However, Fisher states that the conflict is "over secular issue of land and nationhood." In this statement, Fisher creates the impression that the Palestinians' objective is a positive one, as opposed to the negative goal of eliminating Jewish self-determination, whatever replaces it. For the most part, I discussed that in the last post, but in this card, Fisher added a few words about Jerusalem: "The long-divided city has, in its ancient center, Islam's third holiest site (the al-Aqsa mosque compound) located physically on top of the much older Temple Mount, the Western Wall of which is Judaism's holiest site." Contrary to Fisher's assertions in that paragraph, the Western Wall is not Judaism's holiest site, the Temple Mount is, and within the Temple Mount, the holiest site is the site where the Temple stood, though there is a degree of controversy of its exact location. One common feature at EoZ has been Moslem reactions to Jewish visits to the Temple Mount. What is that animates them so much? The Jews visiting do nothing to interfere with Moslem religious activities there nor do they disrespect it such as by playing soccer. Could it be Jews visiting the Temple Mount undermines their right to lord Islam's supremacy of Judaism just as barring Jews from sitting at the Western Wall did during the British Mandate era?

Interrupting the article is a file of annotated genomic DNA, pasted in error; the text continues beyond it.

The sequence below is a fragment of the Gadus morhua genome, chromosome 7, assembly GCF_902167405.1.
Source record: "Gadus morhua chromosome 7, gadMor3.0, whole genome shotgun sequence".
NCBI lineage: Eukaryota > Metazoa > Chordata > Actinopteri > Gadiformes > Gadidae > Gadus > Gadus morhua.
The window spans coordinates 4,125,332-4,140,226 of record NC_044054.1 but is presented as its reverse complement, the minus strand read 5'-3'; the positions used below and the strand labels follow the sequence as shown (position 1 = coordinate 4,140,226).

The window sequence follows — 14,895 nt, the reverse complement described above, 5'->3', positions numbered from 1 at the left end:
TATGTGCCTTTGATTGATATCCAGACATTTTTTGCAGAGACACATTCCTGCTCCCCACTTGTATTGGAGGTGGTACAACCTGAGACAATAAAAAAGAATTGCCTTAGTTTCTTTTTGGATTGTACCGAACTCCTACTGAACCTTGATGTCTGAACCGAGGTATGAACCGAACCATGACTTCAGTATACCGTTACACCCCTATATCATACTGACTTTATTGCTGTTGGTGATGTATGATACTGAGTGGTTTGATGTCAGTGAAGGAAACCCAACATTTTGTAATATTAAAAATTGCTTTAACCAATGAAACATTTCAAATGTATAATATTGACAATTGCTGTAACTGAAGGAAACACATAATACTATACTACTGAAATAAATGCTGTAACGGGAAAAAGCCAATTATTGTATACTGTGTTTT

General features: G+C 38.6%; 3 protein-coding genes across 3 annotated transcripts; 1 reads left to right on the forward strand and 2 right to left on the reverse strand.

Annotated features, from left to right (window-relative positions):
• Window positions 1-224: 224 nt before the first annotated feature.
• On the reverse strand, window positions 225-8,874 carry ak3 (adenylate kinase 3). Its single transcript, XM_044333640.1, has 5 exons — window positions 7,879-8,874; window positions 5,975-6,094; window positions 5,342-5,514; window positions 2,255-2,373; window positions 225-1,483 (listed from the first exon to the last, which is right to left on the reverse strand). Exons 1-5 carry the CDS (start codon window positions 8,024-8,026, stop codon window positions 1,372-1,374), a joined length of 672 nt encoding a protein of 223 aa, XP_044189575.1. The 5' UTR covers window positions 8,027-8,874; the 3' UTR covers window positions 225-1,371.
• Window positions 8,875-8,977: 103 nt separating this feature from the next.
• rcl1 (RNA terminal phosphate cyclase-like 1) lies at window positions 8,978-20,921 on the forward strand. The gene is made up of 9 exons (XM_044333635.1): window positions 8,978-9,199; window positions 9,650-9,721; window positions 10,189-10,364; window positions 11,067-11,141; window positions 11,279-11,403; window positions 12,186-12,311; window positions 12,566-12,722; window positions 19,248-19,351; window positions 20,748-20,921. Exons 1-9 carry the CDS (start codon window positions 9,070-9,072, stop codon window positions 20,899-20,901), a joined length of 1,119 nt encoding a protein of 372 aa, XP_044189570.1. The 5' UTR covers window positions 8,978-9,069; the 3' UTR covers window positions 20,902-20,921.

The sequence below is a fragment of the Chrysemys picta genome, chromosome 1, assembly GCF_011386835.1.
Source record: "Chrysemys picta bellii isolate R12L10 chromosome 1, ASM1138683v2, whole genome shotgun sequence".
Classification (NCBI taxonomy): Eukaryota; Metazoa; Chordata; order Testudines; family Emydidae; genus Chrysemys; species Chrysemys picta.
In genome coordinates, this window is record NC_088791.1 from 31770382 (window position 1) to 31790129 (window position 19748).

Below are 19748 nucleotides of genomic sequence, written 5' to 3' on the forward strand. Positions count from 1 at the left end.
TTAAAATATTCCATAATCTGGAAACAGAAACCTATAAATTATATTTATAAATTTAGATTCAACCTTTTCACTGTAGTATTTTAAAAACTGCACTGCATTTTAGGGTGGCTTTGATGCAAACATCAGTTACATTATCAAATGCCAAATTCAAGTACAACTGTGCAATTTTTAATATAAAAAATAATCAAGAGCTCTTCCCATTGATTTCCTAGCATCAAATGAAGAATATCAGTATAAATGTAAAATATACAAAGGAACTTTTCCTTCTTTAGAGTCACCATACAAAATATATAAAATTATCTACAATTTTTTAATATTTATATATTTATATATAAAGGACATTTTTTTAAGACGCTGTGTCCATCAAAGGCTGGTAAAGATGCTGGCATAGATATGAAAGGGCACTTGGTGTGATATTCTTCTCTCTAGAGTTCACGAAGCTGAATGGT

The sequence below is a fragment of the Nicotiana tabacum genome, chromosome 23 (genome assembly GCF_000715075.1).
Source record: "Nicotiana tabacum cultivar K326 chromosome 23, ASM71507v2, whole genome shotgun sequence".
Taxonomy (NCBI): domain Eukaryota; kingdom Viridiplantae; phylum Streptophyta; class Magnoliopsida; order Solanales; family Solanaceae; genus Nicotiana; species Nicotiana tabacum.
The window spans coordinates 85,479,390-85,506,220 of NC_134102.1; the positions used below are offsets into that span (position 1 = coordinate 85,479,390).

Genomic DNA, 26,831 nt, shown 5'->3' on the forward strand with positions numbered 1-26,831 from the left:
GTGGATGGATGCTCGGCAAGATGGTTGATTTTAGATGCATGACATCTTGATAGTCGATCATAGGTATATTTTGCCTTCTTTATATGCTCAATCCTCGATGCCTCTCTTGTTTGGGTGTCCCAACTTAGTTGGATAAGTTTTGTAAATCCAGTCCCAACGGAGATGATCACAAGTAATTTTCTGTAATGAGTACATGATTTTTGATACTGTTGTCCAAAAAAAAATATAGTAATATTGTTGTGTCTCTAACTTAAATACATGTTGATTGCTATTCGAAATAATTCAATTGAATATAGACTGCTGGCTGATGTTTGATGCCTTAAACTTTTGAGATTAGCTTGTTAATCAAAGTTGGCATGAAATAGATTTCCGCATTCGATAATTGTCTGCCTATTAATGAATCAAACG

More egregious is "[t]he European Jews who first encouraged and organized mass Jewish migration to what we now call Israel" which writes out the the Middle Eastern and North African Jews who migrated to the Yishuv. Unlike their European coreligionists, many of these Jews were religious. The role of Jews from the East will be brought up further in Cards 3 and 4.